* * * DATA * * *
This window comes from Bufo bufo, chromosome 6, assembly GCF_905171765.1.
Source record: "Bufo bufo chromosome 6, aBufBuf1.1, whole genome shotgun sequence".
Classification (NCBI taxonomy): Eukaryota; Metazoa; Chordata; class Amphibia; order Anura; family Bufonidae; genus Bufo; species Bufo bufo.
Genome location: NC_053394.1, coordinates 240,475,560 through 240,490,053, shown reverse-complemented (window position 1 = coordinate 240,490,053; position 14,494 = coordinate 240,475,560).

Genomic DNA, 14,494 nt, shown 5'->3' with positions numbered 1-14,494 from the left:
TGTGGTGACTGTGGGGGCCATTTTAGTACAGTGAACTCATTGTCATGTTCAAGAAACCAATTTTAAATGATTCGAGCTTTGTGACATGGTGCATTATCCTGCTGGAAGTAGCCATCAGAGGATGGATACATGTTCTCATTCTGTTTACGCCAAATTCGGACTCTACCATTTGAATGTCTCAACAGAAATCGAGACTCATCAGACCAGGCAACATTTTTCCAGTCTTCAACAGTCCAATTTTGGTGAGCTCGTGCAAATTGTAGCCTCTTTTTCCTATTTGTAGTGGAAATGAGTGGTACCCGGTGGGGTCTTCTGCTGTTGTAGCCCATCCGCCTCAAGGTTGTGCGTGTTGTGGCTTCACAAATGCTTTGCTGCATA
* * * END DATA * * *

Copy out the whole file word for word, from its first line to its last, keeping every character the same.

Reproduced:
This window comes from Bufo bufo, chromosome 6, assembly GCF_905171765.1.
Source record: "Bufo bufo chromosome 6, aBufBuf1.1, whole genome shotgun sequence".
Classification (NCBI taxonomy): Eukaryota; Metazoa; Chordata; class Amphibia; order Anura; family Bufonidae; genus Bufo; species Bufo bufo.
Genome location: NC_053394.1, coordinates 240,475,560 through 240,490,053, shown reverse-complemented (window position 1 = coordinate 240,490,053; position 14,494 = coordinate 240,475,560).

Genomic DNA, 14,494 nt, shown 5'->3' with positions numbered 1-14,494 from the left:
TGTGGTGACTGTGGGGGCCATTTTAGTACAGTGAACTCATTGTCATGTTCAAGAAACCAATTTTAAATGATTCGAGCTTTGTGACATGGTGCATTATCCTGCTGGAAGTAGCCATCAGAGGATGGATACATGTTCTCATTCTGTTTACGCCAAATTCGGACTCTACCATTTGAATGTCTCAACAGAAATCGAGACTCATCAGACCAGGCAACATTTTTCCAGTCTTCAACAGTCCAATTTTGGTGAGCTCGTGCAAATTGTAGCCTCTTTTTCCTATTTGTAGTGGAAATGAGTGGTACCCGGTGGGGTCTTCTGCTGTTGTAGCCCATCCGCCTCAAGGTTGTGCGTGTTGTGGCTTCACAAATGCTTTGCTGCATA